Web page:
Thursday, January 3, 2008

Texas has far to go!

Not only has Texas appointed a Creationist to head their state school board and not only did they fire the state science curriculum director a month before a state-wide science curriculum review, but they are poised to approve a graduate science degree program based on the Bible and Creationist teachings. At a time when teaching Creationism/Intelligent Design is ruled to be against the law in public schools, here is another back door way into the educational system. If this degree program is approved how long will it be before some of the graduates are working within the public school system teaching 'science'? Does anyone else see a problem here? You can read some of the reports and editorials in

It's bad enough graduates of Liberty University can go on and get medical degrees, now we will have people with degrees on pseudo-science teaching science? I hope and pray, that if Texas approves this graduate program that any school hiring a new science teacher makes damn sure they not only are willing to comply with state guidelines on teaching Evolution, but they actually have the academic credentials to do so! A degree from the Institute of Creation Research will not adequately prepare a science teacher to teach Evolution. At best it will be taught with the marketing holes like "It's only a theory", "There are lots of gaps", and the ever popular "There are alternate theories" which are all pure unmitigated lies and misleading information. First of all the Dover trial pretty well explained the fallacy of "It's just a theory". Science explained why there are gaps and science is working hard to fill those gaps. And there are no competing SCIENTIFIC theories to Evolution, only marketing ideas -- not actual theories!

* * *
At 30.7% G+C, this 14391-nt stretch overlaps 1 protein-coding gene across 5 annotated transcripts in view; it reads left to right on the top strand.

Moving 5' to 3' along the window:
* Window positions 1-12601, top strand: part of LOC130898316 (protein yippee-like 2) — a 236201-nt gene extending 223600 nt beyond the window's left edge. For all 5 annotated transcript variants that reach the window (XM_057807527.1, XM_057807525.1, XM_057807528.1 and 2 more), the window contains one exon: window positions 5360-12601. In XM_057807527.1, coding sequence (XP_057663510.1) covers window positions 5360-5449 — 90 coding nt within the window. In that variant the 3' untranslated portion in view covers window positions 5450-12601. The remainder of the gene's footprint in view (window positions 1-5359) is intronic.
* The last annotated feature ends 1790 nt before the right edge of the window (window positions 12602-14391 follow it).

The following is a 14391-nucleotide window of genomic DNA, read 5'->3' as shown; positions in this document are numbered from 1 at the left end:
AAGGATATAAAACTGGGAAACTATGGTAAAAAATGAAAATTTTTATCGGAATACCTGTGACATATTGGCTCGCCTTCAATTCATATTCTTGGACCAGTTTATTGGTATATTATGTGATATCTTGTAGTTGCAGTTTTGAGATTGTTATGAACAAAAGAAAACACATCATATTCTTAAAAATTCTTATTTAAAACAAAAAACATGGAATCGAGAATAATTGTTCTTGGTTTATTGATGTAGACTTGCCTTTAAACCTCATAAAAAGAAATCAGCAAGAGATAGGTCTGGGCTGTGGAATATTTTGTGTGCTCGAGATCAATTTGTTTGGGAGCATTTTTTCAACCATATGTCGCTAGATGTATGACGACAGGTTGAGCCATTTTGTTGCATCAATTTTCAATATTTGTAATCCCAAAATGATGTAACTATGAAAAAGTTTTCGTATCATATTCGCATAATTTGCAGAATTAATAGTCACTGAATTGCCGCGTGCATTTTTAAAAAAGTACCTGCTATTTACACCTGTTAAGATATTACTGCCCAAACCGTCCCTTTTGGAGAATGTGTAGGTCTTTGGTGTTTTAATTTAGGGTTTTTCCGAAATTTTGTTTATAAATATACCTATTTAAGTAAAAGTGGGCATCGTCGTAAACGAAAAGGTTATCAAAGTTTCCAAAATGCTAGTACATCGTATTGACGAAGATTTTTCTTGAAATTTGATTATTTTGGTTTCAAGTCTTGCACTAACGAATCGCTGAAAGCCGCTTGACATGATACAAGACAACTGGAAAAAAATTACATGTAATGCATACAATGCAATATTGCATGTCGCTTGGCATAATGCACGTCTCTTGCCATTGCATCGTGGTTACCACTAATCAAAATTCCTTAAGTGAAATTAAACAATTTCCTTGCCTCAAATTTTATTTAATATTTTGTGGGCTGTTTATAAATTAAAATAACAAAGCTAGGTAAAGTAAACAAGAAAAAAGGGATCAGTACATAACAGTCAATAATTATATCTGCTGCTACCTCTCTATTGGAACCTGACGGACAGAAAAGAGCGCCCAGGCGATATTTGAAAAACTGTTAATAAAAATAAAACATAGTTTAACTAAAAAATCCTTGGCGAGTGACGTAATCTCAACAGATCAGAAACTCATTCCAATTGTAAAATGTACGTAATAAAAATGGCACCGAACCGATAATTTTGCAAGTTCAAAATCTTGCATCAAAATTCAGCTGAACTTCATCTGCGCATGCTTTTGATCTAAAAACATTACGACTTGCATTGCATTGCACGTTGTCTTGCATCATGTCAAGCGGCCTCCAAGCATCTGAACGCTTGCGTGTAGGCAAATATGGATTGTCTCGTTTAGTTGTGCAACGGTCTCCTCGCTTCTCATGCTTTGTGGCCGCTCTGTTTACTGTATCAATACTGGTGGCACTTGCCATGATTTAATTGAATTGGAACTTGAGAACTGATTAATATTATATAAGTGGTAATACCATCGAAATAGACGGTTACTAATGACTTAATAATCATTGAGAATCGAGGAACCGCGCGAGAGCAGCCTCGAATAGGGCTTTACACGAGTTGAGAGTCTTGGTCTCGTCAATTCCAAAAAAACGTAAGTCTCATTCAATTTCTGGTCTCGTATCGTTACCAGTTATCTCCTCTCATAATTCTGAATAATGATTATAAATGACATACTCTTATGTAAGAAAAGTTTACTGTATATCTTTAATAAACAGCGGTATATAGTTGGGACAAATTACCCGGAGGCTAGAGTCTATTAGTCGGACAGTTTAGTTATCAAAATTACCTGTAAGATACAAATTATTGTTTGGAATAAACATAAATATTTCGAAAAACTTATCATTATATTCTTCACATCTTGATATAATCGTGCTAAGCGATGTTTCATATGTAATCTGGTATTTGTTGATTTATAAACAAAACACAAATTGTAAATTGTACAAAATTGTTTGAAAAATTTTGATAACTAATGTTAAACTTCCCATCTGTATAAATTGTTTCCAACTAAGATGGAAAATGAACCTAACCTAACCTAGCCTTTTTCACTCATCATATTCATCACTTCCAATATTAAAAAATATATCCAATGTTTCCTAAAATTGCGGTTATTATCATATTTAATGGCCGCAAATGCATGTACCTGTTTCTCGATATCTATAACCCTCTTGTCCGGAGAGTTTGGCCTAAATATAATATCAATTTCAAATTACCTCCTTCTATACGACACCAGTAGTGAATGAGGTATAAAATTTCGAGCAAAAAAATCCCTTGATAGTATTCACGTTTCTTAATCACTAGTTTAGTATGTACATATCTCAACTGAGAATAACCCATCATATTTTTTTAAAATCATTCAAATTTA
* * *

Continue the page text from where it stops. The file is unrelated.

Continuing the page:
I hope Texas takes a steps back and realizes what a precipice they are looking over. The first group to be hurt is Texas school children, followed by any Texas student attempting to get into a legitimate college. Finally science and the industries that depend on science, many of whom are based in Texas, will eventually suffer when they realize how little science employees educated in Texas understand! This is a time bomb that Texas can sidestep right now!

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